(PhysOrg.com) -- Older people with severe asthma may need a double dose of H1N1 vaccine for adequate protection, according to a study headed by University of Wisconsin School of Medicine and Public Health (SMPH) scientists.
Dr. William Busse, professor of medicine in the allergy and asthma section of the School of Medicine and Public Health, directed the first multi-center clinical trial on adequate and safe H1N1 vaccine dosages for people with asthma. During the 2009 pandemic, people with asthma were hospitalized at a rate four to five times higher than otherwise healthy adults.
The findings are published in the December issue of the Journal of Allergy and Clinical Immunology.
The study looked at the vaccine's safety for asthmatics and its ability to induce an immune response with two H1N1 doses (15mcg and 30mcg) for 390 men and women with mild to severe asthma. A second dose was administered three weeks after the first.
The research found that both doses, including the standard 15mcg dose, were adequate and safe for people with mild to moderate asthma. However, only 78 percent of older people with severe asthma were adequately immunized with the conventional dose compared to 94 percent with the higher dose.
"People aged 60 and older in particular were not adequately immunized against H1N1 with the lower, conventional vaccine dosage," said Busse. "That suggests older adults with severe asthma may need doses higher than the average person."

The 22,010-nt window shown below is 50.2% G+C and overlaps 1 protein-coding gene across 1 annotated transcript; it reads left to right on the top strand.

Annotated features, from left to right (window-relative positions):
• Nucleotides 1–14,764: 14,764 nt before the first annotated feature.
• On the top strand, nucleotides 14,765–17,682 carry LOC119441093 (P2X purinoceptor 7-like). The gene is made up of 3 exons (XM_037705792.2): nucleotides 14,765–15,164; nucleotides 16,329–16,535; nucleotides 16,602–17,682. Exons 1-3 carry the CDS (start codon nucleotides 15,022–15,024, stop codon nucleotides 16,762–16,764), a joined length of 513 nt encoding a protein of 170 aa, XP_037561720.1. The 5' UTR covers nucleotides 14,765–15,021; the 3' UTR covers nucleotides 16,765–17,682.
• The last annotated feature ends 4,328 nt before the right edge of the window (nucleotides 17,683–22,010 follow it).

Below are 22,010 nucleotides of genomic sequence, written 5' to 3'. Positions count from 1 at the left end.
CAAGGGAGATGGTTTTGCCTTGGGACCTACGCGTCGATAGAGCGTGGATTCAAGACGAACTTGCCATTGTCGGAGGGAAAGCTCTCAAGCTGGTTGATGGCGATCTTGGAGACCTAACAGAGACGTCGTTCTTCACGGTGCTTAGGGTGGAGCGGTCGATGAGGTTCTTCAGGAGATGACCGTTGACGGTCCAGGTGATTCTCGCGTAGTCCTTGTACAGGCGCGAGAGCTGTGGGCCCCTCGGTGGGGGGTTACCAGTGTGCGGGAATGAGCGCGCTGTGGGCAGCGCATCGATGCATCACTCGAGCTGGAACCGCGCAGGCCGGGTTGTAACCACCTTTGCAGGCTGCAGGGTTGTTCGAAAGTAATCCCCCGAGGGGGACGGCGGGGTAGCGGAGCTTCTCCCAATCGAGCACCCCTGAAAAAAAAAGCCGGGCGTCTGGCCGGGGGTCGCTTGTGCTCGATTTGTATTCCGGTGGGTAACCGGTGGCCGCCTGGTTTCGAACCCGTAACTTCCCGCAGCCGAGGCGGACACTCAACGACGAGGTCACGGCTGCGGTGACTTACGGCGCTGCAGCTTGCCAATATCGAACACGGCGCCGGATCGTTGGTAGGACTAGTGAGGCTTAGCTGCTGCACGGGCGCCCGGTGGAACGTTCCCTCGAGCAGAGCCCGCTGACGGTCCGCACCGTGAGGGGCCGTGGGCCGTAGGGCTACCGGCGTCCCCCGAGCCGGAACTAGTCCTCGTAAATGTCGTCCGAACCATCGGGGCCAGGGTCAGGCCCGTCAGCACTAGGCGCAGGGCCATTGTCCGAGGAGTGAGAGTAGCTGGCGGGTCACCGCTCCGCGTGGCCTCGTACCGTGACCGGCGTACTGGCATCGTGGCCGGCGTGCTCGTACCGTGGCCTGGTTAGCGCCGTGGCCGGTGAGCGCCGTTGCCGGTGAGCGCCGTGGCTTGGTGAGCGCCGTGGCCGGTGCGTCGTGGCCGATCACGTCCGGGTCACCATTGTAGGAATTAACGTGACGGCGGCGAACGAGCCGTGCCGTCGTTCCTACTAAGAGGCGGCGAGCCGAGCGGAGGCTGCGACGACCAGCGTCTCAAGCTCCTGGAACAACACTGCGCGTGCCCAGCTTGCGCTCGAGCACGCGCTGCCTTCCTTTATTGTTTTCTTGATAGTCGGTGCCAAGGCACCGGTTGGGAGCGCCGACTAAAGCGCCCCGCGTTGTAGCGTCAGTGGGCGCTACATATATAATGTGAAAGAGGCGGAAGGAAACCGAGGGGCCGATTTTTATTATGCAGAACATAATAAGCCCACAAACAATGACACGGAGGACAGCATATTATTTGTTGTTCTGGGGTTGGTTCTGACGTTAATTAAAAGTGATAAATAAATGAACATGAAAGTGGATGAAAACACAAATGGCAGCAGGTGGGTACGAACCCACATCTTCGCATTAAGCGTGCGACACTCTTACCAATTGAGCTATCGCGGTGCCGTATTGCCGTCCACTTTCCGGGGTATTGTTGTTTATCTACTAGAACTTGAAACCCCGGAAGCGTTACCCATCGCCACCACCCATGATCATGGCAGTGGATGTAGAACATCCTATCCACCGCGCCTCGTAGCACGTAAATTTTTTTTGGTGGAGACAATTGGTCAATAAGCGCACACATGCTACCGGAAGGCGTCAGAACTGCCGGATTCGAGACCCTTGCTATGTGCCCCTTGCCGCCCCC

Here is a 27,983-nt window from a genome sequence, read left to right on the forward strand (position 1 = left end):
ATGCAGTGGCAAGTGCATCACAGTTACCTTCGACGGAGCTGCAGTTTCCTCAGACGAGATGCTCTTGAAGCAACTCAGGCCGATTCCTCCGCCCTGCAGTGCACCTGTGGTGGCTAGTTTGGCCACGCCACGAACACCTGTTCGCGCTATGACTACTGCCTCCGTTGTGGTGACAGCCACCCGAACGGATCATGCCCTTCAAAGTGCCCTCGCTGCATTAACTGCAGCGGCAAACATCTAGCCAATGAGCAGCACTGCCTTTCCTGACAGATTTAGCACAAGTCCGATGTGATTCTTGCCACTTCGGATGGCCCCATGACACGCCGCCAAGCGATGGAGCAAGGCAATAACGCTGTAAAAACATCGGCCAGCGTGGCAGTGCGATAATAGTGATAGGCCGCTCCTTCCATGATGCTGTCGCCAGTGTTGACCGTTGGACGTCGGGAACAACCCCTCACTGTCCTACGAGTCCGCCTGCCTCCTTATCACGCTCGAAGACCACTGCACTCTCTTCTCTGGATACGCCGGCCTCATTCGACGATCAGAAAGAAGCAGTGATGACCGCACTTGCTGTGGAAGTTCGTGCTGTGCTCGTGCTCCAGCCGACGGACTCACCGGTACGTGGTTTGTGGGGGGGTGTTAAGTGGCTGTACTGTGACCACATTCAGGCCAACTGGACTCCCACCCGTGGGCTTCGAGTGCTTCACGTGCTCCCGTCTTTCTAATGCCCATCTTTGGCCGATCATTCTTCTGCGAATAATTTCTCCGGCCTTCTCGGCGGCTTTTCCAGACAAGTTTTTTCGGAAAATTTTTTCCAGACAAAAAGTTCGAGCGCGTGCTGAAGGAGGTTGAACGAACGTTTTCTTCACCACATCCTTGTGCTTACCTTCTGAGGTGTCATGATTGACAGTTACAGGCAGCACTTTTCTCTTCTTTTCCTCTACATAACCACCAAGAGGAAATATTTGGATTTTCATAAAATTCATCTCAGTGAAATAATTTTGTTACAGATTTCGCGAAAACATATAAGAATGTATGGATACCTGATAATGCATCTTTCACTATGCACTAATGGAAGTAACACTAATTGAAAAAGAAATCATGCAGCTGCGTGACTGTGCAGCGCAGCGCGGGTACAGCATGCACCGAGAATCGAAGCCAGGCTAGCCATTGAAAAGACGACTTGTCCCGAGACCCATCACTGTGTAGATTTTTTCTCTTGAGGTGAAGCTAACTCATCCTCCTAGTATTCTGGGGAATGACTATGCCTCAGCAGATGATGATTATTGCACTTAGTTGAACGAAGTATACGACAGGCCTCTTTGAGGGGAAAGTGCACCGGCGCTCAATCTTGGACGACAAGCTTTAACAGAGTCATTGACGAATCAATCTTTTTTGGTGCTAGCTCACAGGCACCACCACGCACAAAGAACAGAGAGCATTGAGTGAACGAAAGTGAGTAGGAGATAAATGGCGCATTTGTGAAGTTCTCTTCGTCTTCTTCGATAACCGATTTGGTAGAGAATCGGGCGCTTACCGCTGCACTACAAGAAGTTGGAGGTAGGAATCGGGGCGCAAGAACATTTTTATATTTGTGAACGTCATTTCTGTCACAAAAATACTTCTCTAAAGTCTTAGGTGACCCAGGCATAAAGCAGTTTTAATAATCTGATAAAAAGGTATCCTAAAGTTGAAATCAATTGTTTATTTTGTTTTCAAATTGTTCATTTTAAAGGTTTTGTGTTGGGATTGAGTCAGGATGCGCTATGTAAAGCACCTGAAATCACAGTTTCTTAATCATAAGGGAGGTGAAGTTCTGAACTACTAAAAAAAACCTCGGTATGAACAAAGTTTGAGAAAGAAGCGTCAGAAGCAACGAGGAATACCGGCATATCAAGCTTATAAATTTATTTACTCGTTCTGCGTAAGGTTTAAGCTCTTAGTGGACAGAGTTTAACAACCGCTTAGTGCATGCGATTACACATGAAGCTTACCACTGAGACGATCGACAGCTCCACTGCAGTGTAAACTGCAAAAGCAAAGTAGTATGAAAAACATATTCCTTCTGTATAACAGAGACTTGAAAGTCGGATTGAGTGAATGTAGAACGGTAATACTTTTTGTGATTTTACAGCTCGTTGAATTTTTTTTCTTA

The current high-dose seasonal vaccine, formulated to protect against H1N1, has an adequate dosage to protect people with severe asthma.
The study also found that the second vaccination given three weeks after the first did not provide further protection against H1N1. In fact, the findings also note that the immune protection dropped after the second vaccination for older participants with mild to moderate asthma. Busse says that could indicate that a higher dose would also be appropriate for them.
The study is co-sponsored by the National Institute of Allergy and Infectious Diseases (NIAID) and the National Heart, Lung and Blood Institute (NHLBI) Both NIAID and NHLBI are part of the National Institutes of Health (NIH).
In addition to the University of Wisconsin, six other research centers participated in the clinical trials including the Cleveland Clinic, Emory University, University of Pittsburgh, University of Virginia, Wake Forest University and Washington University.
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More information: www.jacionline.org/article/S0091-6749%2810%2901764-1/abstract